Abstract Compared to the Arctic, seasonal predictions of Antarctic sea ice have received relatively little attention. In this work, we utilize three coupled dynamical prediction systems developed at the Geophysical Fluid Dynamics Laboratory to assess the seasonal prediction skill and predictability of Antarctic sea ice. These systems, based on the FLOR, SPEAR_LO, and SPEAR_MED dynamical models, differ in their coupled model components, initialization techniques, atmospheric resolution, and model biases. Using suites of retrospective initialized seasonal predictions spanning 1992–2018, we investigate the role of these factors in determining Antarctic sea ice prediction skill and examine the mechanisms of regional sea ice predictability. We find that each system is capable of skillfully predicting regional Antarctic sea ice extent (SIE) with skill that exceeds a persistence forecast. Winter SIE is skillfully predicted 11 months in advance in the Weddell, Amundsen and Bellingshausen, Indian, and West Pacific sectors, whereas winter skill is notably lower in the Ross sector. Zonally advected upper ocean heat content anomalies are found to provide the crucial source of prediction skill for the winter sea ice edge position. The recently-developed SPEAR systems are more skillful than FLOR for summer sea ice predictions, owing to improvements in sea ice concentration and sea ice thickness initialization. Summer Weddell SIE is skillfully predicted up to 9 months in advance in SPEAR_MED, due to the persistence and drift of initialized sea ice thickness anomalies from the previous winter. Overall, these results suggest a promising potential for providing operational Antarctic sea ice predictions on seasonal timescales. 
    more » « less
  6. Ice scallops are a small-scale (5–20 cm) quasi-periodic ripple pattern that occurs at the ice–water interface. Previous work has suggested that scallops form due to a self-reinforcing interaction between an evolving ice-surface geometry, an adjacent turbulent flow field and the resulting differential melt rates that occur along the interface. In this study, we perform a series of laboratory experiments in a refrigerated flume to quantitatively investigate the mechanisms of scallop formation and evolution in high resolution. Using particle image velocimetry, we probe an evolving ice–water boundary layer at sub-millimetre scales and 15 Hz frequency. Our data reveal three distinct regimes of ice–water interface evolution: a transition from flat to scalloped ice; an equilibrium scallop geometry; and an adjusting scallop interface. We find that scalloped-ice geometry produces a clear modification to the ice–water boundary layer, characterized by a time-mean recirculating eddy feature that forms in the scallop trough. Our primary finding is that scallops form due to a self-reinforcing feedback between the ice-interface geometry and shear production of turbulent kinetic energy in the flow interior. The length of this shear production zone is therefore hypothesized to set the scallop wavelength. 
    more » « less
  7. Abstract

    The decline of Arctic sea ice extent has created a pressing need for accurate seasonal predictions of regional summer sea ice. Recent work has shown evidence for an Arctic sea ice spring predictability barrier, which may impose a sharp limit on regional forecasts initialized prior to spring. However, the physical mechanism for this barrier has remained elusive. In this work, we perform a daily sea ice mass (SIM) budget analysis in large ensemble experiments from two global climate models to investigate the mechanisms that underpin the spring predictability barrier. We find that predictability is limited in winter months by synoptically driven SIM export and negative feedbacks from sea ice growth. The spring barrier results from a sharp increase in predictability at melt onset, when ice‐albedo feedbacks act to enhance and persist the preexisting export‐generated mass anomaly. These results imply that ice thickness observations collected after melt onset are particularly critical for summer Arctic sea ice predictions.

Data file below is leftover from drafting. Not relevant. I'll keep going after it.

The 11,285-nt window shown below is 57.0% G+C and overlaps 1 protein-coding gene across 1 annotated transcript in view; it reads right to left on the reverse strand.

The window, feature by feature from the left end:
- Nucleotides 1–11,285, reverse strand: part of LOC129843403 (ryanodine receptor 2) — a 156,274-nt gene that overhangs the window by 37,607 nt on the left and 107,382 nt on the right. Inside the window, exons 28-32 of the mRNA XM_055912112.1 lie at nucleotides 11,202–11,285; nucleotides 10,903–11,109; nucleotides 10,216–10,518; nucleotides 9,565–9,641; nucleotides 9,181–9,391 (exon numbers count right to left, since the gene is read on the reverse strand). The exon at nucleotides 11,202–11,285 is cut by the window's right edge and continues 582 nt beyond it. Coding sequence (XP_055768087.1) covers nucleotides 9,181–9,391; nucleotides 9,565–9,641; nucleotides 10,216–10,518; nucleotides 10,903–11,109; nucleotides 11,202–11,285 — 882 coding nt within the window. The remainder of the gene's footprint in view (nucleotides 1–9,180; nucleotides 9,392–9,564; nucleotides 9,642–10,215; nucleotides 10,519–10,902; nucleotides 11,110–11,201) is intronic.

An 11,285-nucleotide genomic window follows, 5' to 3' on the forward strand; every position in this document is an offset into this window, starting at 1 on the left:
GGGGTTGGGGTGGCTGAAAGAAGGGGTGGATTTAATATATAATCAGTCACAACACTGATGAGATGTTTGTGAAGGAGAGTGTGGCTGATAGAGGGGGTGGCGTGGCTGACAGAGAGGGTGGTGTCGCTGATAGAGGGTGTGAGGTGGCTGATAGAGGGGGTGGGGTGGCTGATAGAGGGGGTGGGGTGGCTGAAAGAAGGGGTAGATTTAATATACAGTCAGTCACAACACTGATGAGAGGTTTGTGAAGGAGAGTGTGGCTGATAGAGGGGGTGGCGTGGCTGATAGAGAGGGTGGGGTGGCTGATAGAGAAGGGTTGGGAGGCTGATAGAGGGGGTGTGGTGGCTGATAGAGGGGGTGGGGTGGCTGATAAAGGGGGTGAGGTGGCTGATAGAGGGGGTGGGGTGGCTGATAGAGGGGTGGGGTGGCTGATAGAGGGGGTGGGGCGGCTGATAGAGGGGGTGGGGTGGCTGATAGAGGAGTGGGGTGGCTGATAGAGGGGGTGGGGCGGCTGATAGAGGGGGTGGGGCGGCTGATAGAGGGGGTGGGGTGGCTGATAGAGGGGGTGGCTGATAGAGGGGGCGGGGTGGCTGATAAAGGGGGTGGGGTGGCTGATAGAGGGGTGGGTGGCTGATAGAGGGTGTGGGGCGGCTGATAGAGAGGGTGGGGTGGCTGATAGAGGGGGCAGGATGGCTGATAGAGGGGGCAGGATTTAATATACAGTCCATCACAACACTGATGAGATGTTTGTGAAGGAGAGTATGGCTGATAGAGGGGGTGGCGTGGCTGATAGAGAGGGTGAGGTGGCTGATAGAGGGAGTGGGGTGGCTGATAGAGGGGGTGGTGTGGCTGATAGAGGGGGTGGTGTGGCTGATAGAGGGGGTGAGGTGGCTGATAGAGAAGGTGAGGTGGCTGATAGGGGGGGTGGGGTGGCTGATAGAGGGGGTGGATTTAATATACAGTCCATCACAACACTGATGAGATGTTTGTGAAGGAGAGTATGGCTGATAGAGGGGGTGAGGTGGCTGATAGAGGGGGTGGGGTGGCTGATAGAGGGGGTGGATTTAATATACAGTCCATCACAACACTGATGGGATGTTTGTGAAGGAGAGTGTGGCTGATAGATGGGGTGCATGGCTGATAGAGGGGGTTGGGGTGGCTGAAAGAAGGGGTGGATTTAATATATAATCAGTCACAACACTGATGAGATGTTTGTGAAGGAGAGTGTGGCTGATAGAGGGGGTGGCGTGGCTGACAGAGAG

more » « less
  8. Abstract

    We document the configuration and emergent simulation features from the Geophysical Fluid Dynamics Laboratory (GFDL) OM4.0 ocean/sea ice model. OM4 serves as the ocean/sea ice component for the GFDL climate and Earth system models. It is also used for climate science research and is contributing to the Coupled Model Intercomparison Project version 6 Ocean Model Intercomparison Project. The ocean component of OM4 uses version 6 of the Modular Ocean Model and the sea ice component uses version 2 of the Sea Ice Simulator, which have identical horizontal grid layouts (Arakawa C‐grid). We follow the Coordinated Ocean‐sea ice Reference Experiments protocol to assess simulation quality across a broad suite of climate‐relevant features. We present results from two versions differing by horizontal grid spacing and physical parameterizations: OM4p5 has nominal 0.5° spacing and includes mesoscale eddy parameterizations and OM4p25 has nominal 0.25° spacing with no mesoscale eddy parameterization. Modular Ocean Model version 6 makes use of a vertical Lagrangian‐remap algorithm that enables general vertical coordinates. We show that use of a hybrid depth‐isopycnal coordinate reduces the middepth ocean warming drift commonly found in purez*vertical coordinate ocean models. To test the need for the mesoscale eddy parameterization used in OM4p5, we examine the results from a simulation that removes the eddy parameterization. The water mass structure and model drift are physically degraded relative to OM4p5, thus supporting the key role for a mesoscale closure at this resolution.

    more » « less